Two Maryland men under arrest in the bombing of a series of abortion-related facilities had discussed the "preparation for the bombing" of similar offices on the day they were arrested, according to indictments handed up here today.

A federal grand jury indicted the men and another man who was also arrested Jan. 19 on charges of conspiring among themselves and unspecified "others" in the bombings and arsons of 10 abortion clinics and related facilities in Maryland, Delaware, Virginia and the District of Columbia.

The arrest of the men -- Thomas Eugene Spinks, 37, and Michael Donald Bray, 32, both of Bowie, and Kenneth William Shields, 34, of Laurel, culminated an intense investigation by local and federal law enforcement agents on the eve of the annual Jan. 22 protest march in Washington against the 1972 Supreme Court ruling legalizing most abortions.

Today's indictments said Bray and Spinks discussed the "preparation for the bombing of abortion-related facilities" in a telephone conversation on Jan. 19. The indictments did not say whether a specific target was mentioned.

Federal officials have said they were concerned that militant foes of abortion might attempt a spectacular bombing in downtown Washington, marring not only the abortion protest march but also the planned inaugural parade on Jan. 21 for President Reagan. Reagan, although a supporter of the antiabortion movement, recently had condemned bombings and other violence by small factions within the movement.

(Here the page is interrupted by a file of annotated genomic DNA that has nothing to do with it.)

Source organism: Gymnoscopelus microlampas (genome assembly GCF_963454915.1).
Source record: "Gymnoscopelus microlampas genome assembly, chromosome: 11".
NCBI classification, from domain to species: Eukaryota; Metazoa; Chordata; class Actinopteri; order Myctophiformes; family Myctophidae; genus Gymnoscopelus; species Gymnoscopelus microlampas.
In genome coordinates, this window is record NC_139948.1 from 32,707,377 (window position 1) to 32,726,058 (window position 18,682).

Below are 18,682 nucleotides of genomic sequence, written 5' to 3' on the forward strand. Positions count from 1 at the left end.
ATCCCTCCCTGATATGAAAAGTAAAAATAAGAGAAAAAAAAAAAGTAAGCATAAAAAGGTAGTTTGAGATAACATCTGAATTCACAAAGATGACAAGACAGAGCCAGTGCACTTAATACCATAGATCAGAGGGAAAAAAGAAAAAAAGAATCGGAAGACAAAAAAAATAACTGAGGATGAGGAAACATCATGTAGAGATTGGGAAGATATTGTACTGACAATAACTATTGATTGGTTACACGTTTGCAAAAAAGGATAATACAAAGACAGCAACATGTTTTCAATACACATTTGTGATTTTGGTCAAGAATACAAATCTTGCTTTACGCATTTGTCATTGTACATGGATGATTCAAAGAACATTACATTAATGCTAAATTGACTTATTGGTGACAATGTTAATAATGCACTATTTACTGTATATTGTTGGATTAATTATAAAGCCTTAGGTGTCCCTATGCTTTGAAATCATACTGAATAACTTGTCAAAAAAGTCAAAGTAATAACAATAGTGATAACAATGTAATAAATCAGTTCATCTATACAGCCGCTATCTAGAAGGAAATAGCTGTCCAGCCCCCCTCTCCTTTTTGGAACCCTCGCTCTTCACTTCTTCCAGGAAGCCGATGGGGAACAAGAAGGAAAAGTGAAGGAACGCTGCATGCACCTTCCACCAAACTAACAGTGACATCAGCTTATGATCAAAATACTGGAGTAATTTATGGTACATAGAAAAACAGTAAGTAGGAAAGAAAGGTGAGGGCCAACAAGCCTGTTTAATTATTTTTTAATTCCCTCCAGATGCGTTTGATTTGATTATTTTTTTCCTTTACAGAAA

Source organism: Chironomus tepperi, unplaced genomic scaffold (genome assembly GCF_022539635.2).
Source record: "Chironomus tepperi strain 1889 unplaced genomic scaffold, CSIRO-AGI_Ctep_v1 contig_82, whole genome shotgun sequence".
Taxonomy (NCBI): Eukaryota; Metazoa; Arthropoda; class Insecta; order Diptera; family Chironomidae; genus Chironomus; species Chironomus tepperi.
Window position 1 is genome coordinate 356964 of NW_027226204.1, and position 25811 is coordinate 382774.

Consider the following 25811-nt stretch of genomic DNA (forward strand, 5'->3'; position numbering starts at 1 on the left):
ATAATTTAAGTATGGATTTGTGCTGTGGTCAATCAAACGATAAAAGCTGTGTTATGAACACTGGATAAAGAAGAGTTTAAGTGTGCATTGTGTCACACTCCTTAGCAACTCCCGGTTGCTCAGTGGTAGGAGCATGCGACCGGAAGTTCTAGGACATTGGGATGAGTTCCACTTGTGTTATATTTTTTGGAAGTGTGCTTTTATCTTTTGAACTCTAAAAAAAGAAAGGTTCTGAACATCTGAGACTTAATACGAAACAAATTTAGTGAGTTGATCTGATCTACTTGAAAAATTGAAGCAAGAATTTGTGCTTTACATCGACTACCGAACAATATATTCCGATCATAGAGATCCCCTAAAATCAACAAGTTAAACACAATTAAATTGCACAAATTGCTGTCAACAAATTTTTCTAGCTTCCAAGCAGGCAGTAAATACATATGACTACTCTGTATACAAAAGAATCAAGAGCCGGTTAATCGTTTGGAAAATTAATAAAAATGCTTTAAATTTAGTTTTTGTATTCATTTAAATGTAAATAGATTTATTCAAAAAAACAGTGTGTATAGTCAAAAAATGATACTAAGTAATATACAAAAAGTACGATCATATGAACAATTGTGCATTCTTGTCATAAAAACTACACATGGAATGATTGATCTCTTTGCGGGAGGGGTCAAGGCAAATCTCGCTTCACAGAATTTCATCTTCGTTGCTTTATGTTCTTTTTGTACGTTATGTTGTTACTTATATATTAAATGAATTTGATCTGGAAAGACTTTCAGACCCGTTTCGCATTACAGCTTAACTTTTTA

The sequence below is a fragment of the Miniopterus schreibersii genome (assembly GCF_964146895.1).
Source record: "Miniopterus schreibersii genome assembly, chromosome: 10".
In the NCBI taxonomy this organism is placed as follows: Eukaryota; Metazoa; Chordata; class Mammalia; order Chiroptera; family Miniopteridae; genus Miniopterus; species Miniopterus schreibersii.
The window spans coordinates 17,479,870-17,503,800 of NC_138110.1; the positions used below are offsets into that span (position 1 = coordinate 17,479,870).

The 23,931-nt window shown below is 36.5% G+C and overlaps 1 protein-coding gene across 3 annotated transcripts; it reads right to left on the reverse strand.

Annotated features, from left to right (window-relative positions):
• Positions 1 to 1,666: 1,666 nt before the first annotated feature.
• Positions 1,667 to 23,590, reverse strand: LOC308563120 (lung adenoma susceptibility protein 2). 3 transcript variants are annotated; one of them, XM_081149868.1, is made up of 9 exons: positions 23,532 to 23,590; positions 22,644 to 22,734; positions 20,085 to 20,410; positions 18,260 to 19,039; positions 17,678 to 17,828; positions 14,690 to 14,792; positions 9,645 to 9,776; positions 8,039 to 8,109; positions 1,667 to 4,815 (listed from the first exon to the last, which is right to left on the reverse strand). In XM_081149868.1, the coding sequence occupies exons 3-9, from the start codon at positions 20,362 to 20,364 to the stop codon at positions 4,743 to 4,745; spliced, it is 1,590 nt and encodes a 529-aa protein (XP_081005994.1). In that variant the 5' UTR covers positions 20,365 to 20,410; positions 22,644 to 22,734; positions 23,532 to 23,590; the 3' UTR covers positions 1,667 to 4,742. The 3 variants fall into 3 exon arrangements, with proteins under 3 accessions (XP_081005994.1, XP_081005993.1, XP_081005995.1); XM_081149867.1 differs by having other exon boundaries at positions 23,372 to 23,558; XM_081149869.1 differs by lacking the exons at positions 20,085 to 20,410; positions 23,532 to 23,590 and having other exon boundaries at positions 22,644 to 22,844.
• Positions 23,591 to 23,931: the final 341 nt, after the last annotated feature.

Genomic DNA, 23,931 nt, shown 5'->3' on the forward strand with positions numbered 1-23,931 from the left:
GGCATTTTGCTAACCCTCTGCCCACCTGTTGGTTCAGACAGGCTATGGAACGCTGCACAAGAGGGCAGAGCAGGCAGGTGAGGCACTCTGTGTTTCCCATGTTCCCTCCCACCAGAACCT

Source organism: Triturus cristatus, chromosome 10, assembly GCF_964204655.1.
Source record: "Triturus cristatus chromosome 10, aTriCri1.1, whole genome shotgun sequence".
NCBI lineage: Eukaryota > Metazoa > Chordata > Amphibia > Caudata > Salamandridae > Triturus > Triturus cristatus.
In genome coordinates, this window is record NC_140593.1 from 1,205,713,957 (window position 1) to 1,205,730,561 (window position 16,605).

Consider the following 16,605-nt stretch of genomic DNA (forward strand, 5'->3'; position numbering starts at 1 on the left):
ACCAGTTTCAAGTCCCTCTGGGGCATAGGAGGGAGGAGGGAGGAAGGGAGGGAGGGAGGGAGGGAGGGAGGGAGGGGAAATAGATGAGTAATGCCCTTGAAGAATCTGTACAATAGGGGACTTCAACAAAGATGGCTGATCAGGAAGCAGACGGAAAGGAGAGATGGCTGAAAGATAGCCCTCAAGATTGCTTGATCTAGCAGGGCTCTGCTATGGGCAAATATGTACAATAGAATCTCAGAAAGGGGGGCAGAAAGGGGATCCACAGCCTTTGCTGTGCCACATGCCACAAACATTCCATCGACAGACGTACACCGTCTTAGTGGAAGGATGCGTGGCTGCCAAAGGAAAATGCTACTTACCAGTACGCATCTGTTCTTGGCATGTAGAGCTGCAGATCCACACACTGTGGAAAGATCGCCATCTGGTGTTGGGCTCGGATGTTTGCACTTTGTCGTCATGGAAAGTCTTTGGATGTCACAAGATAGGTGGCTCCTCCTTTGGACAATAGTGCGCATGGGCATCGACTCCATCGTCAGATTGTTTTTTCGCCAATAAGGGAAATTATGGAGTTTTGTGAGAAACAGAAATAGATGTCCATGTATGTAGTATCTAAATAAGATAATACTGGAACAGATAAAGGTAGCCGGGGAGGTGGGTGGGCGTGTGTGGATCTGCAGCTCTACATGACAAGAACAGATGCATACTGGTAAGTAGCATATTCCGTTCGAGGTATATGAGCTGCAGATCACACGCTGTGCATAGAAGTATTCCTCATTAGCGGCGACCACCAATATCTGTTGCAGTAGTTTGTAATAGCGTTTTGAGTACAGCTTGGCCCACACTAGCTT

The lengthy indictments, released by prosecutors here, accuse the three men of planning the bombings and arsons during 1984 and early this year, buying explosives and metal cylinders for pipe bombs and "conducting surveillance" at two clinics in preparation for bombing them.

The indictments allege that Spinks by himself set off the explosions or fires at each of the 10 sites after he and Shields purchased large amounts of chemicals and expended fire extinguisher cylinders for pipe bombs.

The indictments said Spinks, Shields and Bray conspired not only among themselves but also with "others known and unknown to the grand jury." Prosecutors have said the investigation is continuing and more arrests are possible.

Last year's bombings and arsons -- most of them triggered at night, caused thousands of dollars in damage but no injuries.

Agents from the federal Bureau of Alcohol, Tobacco and Firearms and other law enforcement officers have said they linked the 10 incidents because of similar ingredients found in bomb fragments at the blast sites, and traced purchases of chemicals, fuses and other components to Shields and Spinks and the surveillance of two abortion clinics to Bray.

All three men have been described by law enforcement agents as fervently religious opponents of abortion. Spinks, a roofer and chimney sweep, is being held without bond pending trial. Bray, a housepainter and copastor of the Reformation Lutheran Church in Bowie, is free on $250,000 bond, and Shields, comptroller of a Warrenton, Va., firm, is out on $25,000 bond.